Diagnosing radiation enteropathy may be difficult as it is not simply a function of the radiation dose from previous treatment and involves a number of presumed physiologic and functional changes in the small bowel based on the patient’s medical risk factors. One study showed that radiation enteropathy is not a single disease. In this study, a total of 265 patients were referred with urologic, gynecologic, and GI cancers and after therapy it was found that one-third of the patients’ symptoms were not related to RT itself . More than half of the patients had at least two diagnoses, while the remaining were determined to be considered to be due to radiation damage solely. As a result, prior to beginning a work up to determine if radiation enteropathy is the direct result of intestinal damage or a codependent factor, other disease states need to be ruled out or as potential contributors. Due to limited treatment options that directly improve radiation enteropathy, emphasis on finding additional factors that may be accentuating symptoms is advised. These include Infectious, inflammatory, or medication-related injury, which can be treated with additional medication or the discontinuation of offending agents.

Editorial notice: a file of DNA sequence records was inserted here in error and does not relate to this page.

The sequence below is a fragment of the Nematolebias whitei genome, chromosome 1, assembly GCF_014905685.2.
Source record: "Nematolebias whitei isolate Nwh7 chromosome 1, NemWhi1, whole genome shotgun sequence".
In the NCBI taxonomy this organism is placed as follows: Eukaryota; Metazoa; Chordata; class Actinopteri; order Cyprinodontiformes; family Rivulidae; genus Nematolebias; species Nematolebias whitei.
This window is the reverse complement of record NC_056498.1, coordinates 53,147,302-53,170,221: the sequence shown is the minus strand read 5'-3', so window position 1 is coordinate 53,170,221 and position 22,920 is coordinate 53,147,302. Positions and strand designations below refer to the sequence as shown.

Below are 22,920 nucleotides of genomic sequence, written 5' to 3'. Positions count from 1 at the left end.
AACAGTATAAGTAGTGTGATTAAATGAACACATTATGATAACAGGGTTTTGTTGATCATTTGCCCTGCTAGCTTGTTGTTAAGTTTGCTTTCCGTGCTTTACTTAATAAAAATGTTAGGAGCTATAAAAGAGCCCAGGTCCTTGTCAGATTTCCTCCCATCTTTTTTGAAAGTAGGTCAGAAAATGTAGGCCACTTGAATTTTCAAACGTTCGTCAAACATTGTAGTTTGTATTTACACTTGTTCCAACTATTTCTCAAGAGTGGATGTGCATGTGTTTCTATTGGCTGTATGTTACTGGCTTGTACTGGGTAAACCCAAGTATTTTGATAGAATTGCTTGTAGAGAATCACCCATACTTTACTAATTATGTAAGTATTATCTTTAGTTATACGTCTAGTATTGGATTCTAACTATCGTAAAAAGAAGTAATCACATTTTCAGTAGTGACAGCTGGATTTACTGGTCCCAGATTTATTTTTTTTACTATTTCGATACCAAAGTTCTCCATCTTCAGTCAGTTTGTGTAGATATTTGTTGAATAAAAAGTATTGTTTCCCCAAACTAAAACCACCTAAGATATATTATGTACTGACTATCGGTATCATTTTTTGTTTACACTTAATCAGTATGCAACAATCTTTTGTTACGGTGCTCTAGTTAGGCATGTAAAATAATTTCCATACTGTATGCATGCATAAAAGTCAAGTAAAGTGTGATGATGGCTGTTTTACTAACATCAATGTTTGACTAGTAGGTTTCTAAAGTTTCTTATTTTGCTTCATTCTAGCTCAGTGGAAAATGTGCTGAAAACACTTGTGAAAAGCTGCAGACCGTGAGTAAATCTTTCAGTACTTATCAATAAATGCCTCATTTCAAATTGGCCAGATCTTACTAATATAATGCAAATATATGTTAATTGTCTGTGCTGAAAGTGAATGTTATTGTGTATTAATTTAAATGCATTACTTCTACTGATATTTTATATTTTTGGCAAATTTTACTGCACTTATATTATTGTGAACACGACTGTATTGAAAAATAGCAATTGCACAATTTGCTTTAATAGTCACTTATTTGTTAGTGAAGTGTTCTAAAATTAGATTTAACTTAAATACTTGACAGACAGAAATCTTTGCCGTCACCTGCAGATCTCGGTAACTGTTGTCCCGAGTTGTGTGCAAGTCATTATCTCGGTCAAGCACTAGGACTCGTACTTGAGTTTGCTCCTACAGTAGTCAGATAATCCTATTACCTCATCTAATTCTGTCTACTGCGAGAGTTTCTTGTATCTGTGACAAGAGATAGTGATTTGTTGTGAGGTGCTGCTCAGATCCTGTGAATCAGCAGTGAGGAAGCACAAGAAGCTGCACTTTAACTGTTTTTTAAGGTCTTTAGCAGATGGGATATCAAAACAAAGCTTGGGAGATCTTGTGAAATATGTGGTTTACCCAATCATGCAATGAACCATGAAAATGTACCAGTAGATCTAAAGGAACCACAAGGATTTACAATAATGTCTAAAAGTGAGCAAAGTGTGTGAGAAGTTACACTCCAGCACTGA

Upper GI radiography with barium and CT have been the mainstay tests for diagnosing treatment/radiation-related enteropathy. Upper GI series with small bowel follow-through can be used as an initial test to evaluate the extent of disease, but is not as sensitive as enteroclysis . Enteroclysis, involving infusion of contrast material via nasoenteric tube into the small bowel using a pump, provides more complete visualization of the small bowel mucosa in comparison to standard upper GI series . However, its sensitivity and specificity have not been well defined in the setting of suspected radiation enteropathy.
Abdominal CT is commonly used for the evaluation of small intestinal radiation injury, particularly in evaluating areas of suspected stricture. CT enteroclysis produces superior imaging compared to conventional CT, with a sensitivity and specificity of 88 and 82 %, respectively, when evaluating low-grade and intermittent obstruction [38, 39].